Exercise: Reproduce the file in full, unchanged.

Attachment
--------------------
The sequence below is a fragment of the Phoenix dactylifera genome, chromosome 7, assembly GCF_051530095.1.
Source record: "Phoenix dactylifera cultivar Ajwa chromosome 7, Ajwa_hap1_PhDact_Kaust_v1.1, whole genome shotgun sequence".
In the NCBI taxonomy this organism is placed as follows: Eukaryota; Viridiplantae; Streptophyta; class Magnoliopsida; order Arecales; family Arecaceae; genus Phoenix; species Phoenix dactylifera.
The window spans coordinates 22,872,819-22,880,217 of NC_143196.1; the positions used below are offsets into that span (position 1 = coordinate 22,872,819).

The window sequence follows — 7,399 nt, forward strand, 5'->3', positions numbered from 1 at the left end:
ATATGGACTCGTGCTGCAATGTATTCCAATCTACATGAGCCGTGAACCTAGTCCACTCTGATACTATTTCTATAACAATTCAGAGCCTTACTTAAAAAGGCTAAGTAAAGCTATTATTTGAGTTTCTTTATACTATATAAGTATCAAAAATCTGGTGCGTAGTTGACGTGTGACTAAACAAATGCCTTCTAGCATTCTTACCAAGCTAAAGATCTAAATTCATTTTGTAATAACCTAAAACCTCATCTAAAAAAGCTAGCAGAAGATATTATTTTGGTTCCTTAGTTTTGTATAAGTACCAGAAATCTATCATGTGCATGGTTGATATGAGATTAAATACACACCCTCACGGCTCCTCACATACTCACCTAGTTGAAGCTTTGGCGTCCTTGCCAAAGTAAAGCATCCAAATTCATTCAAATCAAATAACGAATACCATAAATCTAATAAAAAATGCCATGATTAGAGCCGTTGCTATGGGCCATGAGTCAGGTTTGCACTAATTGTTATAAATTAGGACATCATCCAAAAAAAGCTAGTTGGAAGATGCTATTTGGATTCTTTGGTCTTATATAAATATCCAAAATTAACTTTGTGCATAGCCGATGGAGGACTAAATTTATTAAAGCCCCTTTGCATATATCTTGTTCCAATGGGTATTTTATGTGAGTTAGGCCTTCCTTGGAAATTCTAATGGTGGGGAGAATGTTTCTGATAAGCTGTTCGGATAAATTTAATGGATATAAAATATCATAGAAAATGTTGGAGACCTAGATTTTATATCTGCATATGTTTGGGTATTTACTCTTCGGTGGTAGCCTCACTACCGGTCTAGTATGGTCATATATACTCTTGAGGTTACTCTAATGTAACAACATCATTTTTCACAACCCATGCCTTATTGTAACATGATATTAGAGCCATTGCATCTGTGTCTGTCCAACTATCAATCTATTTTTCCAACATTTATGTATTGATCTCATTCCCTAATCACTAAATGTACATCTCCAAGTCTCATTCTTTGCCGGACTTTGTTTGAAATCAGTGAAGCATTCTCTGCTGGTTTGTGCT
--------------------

The sequence below is a fragment of the Phoenix dactylifera genome, chromosome 7, assembly GCF_051530095.1.
Source record: "Phoenix dactylifera cultivar Ajwa chromosome 7, Ajwa_hap1_PhDact_Kaust_v1.1, whole genome shotgun sequence".
In the NCBI taxonomy this organism is placed as follows: Eukaryota; Viridiplantae; Streptophyta; class Magnoliopsida; order Arecales; family Arecaceae; genus Phoenix; species Phoenix dactylifera.
The window spans coordinates 22,872,819-22,880,217 of NC_143196.1; the positions used below are offsets into that span (position 1 = coordinate 22,872,819).

The window sequence follows — 7,399 nt, forward strand, 5'->3', positions numbered from 1 at the left end:
ATATGGACTCGTGCTGCAATGTATTCCAATCTACATGAGCCGTGAACCTAGTCCACTCTGATACTATTTCTATAACAATTCAGAGCCTTACTTAAAAAGGCTAAGTAAAGCTATTATTTGAGTTTCTTTATACTATATAAGTATCAAAAATCTGGTGCGTAGTTGACGTGTGACTAAACAAATGCCTTCTAGCATTCTTACCAAGCTAAAGATCTAAATTCATTTTGTAATAACCTAAAACCTCATCTAAAAAAGCTAGCAGAAGATATTATTTTGGTTCCTTAGTTTTGTATAAGTACCAGAAATCTATCATGTGCATGGTTGATATGAGATTAAATACACACCCTCACGGCTCCTCACATACTCACCTAGTTGAAGCTTTGGCGTCCTTGCCAAAGTAAAGCATCCAAATTCATTCAAATCAAATAACGAATACCATAAATCTAATAAAAAATGCCATGATTAGAGCCGTTGCTATGGGCCATGAGTCAGGTTTGCACTAATTGTTATAAATTAGGACATCATCCAAAAAAAGCTAGTTGGAAGATGCTATTTGGATTCTTTGGTCTTATATAAATATCCAAAATTAACTTTGTGCATAGCCGATGGAGGACTAAATTTATTAAAGCCCCTTTGCATATATCTTGTTCCAATGGGTATTTTATGTGAGTTAGGCCTTCCTTGGAAATTCTAATGGTGGGGAGAATGTTTCTGATAAGCTGTTCGGATAAATTTAATGGATATAAAATATCATAGAAAATGTTGGAGACCTAGATTTTATATCTGCATATGTTTGGGTATTTACTCTTCGGTGGTAGCCTCACTACCGGTCTAGTATGGTCATATATACTCTTGAGGTTACTCTAATGTAACAACATCATTTTTCACAACCCATGCCTTATTGTAACATGATATTAGAGCCATTGCATCTGTGTCTGTCCAACTATCAATCTATTTTTCCAACATTTATGTATTGATCTCATTCCCTAATCACTAAATGTACATCTCCAAGTCTCATTCTTTGCCGGACTTTGTTTGAAATCAGTGAAGCATTCTCTGCTGGTTTGTGCT